Red Lines

Arguably, the mere presence of Joe Biden in the public sphere as well as the presence of the other septuagenarians and octogenarians who wield the top positions in government can be a destabilizing factor in American political and social life. Even their appearances on television can be a destabilizing factor, given their lack of credibility and legitimacy and the fact that their personalities do not sit well with many Americans. Not to mention the reputation which the Biden name has acquired for itself as a result of Hunter Biden. The quality of leaders matters and quality of leadership is very much relevant and pertinent to the basic security and stability of a nation and society. And at the moment, we can see the correlation or the relationship between the quality of leaders and overall security and stability in a number of places. 

Nor does it make sense that a country which is buried in trillions upon trillions of dollars’ worth of debt ends up giving money and security assurances to the whole world when it cannot even guarantee its own peace and security. Much of it has to do with “honor” and image. As the finance director of the Afghan embassy in Washington once told me, the embassy’s finances “are worse than those of Congo” yet “our expectations are greater than those of Dubai.” In short, aspirations exceed capabilities, and strategies do not align with the objectives that are set. In turn, the challenges are greater than the opportunities to meet the aspirations and the objectives which are set.

And when it comes to foreign policy, Washington is on the wrong side of virtually every major foreign policy issue at the moment. As I told one congressman, if we were to break down foreign policy into regional compartments or categories – namely, Asia, the Middle East, and Europe – we can find that Washington is indeed on the wrong side of every major foreign policy issue. In terms of Asia, for instance, everything revolves around Taiwan. There is the “One China Principle” which the United States agreed upon with China in the 1970’s as part of an effort to get China on its side and in turn get the upper hand over the former USSR as part of the “Triangular Relationship” between the three major powers. In turn, China did not agree to having Taiwan being armed by the United States tooth-and-nail so that it can act as a thorn on the side of China. If Taiwan is indeed “part of China” as is spelled out by the “One China Principle” which the United States agreed upon, then the approach towards Taiwan needs reassessment and reevaluation and in turn the “One China Principle” is in need of reinterpretation in Washington, given that the ultimate outcome of the back-and-forth over Taiwan will most likely be determined by the regional and global balance of power.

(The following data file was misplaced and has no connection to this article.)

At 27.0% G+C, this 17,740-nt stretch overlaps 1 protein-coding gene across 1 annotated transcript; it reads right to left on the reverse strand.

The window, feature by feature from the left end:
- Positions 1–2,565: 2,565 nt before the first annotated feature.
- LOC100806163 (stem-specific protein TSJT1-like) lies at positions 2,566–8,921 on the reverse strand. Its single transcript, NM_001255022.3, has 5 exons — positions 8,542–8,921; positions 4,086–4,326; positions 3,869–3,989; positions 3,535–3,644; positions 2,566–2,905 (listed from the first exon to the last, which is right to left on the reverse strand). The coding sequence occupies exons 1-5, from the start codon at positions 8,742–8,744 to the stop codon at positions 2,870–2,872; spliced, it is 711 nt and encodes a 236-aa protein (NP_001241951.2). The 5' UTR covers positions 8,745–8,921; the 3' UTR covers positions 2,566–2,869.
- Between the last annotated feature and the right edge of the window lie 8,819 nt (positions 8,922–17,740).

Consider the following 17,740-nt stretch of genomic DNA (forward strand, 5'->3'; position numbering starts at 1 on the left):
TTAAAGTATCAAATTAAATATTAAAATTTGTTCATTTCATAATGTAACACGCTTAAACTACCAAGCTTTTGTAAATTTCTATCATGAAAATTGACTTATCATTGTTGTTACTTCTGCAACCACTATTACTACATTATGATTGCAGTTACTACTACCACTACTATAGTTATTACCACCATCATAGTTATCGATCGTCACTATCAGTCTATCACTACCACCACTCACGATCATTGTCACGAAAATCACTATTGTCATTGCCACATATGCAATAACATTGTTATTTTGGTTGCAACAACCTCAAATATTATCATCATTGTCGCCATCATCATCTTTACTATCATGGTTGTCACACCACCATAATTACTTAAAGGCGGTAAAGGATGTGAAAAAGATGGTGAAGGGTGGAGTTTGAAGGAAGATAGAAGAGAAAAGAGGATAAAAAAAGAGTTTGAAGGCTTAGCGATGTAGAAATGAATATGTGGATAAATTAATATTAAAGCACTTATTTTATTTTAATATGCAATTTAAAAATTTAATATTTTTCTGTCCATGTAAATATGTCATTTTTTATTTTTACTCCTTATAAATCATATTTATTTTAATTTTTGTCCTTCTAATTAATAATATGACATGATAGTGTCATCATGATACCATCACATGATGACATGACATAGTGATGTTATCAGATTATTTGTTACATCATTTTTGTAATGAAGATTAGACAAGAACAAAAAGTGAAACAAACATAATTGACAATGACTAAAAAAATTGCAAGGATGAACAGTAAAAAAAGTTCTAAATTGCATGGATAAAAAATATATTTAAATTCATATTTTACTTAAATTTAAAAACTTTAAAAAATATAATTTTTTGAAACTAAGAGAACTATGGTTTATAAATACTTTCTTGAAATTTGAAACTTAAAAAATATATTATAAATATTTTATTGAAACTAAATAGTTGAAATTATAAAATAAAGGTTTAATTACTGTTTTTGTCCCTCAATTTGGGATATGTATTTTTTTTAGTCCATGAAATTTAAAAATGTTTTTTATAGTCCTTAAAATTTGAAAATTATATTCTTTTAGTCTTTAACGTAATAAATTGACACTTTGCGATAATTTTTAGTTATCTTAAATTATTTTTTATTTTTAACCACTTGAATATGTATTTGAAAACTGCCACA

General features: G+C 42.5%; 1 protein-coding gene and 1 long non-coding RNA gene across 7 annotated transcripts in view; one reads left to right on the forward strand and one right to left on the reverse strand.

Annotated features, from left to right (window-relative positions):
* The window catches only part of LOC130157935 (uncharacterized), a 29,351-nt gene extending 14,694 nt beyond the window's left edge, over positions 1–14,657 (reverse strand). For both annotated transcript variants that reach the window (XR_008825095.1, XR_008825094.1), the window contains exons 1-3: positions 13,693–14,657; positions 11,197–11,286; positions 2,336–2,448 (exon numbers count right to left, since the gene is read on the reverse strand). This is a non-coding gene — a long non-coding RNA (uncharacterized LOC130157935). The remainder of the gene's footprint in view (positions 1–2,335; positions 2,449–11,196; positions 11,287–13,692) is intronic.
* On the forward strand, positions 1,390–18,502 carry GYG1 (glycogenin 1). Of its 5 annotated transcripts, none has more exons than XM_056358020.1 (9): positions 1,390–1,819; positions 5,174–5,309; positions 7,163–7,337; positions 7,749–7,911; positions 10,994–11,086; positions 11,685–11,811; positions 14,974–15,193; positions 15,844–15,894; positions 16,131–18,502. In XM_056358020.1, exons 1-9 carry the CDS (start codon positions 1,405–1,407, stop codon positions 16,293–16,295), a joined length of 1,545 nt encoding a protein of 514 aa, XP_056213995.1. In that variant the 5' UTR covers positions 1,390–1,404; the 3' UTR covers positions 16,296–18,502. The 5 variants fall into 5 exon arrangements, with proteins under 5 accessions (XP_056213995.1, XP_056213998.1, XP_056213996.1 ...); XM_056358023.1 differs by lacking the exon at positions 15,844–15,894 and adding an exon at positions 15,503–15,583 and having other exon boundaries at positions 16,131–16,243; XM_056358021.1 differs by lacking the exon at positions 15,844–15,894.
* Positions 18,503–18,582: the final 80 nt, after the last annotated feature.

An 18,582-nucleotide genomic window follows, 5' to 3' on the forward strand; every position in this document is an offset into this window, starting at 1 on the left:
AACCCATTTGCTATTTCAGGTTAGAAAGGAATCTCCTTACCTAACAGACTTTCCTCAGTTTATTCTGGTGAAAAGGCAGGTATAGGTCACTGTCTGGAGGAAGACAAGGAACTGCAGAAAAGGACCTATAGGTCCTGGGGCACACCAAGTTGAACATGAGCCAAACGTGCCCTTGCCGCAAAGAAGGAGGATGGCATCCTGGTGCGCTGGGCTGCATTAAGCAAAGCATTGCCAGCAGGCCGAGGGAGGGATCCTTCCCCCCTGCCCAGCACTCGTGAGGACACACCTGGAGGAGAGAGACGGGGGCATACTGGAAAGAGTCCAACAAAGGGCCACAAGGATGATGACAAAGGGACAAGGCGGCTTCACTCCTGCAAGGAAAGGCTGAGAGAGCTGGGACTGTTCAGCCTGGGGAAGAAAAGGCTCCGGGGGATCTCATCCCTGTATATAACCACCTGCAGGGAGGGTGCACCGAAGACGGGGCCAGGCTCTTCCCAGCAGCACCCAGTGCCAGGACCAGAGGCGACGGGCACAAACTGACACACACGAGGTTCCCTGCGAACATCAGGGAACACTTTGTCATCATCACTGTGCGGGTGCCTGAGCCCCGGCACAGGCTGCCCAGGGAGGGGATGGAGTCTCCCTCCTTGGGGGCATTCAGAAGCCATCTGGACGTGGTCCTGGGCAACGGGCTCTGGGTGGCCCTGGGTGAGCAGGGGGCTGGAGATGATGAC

And in the Middle East, the core issue is perhaps the evolving and novel reality that both global public opinion as well as domestic public opinion in the United States has largely changed in regards to the Israeli-Palestinian issue. For the first time in American history, the majority of the Democratic Party is now siding with the Palestinians over the Israelis. But the most impartial and objective manner by which the issue can be approached is by considering that no solution – whether it is a one-state solution or two-state solution – can come about as long as the status quo remains intact. Virtually all major UN declarations and resolutions conflict with the status quo American approach towards the issue. There is also the stark reality that Israel has piggybacked off American power for many decades in order to do whatever it wants in the region, to the point where Israel has now resorted to pushing the envelope so heavy-handedly so that a regional conflict can begin and in turn the United States gets dragged into it. Much of this strategy – namely, the strategy of starting a regional war so that the United States can get dragged into it – emanates from the ideology and worldview of the extremists and fanatics that have recently seized power in Israel. As a result, the best approach that the United States can take is to first and foremost draw a set of “red lines” in the sense that America should be firm and steadfast when it comes to refusing to be drawn into another Middle Eastern war, and in turn use its leverage over Israel to get Israel to comply with international rules and norms in the way of achieving basic peace and stability in the Middle East.

Then there is Europe and the fact that there is now a war going on in Ukraine, which means that there is now a war on the European continent after decades of relative peace and stability which in turn can jeopardize and undermine the whole of European peace and stability. In essence, there are two basic approaches or options which Washington can choose from in regards to the war in Ukraine. For one, the war can go on forever. Or, the war can be brought to an end based on the ‘Minsk Agreements’ which are internationally recognized. Without compliance with the ‘Minsk Agreeements’ of 2014 and 2015 on the part of Ukraine, it is highly unlikely that the war in Ukraine can ever come to an end. In short, Washington is currently on the wrong side of virtually every major foreign policy issue, and a course correction is long overdue. 

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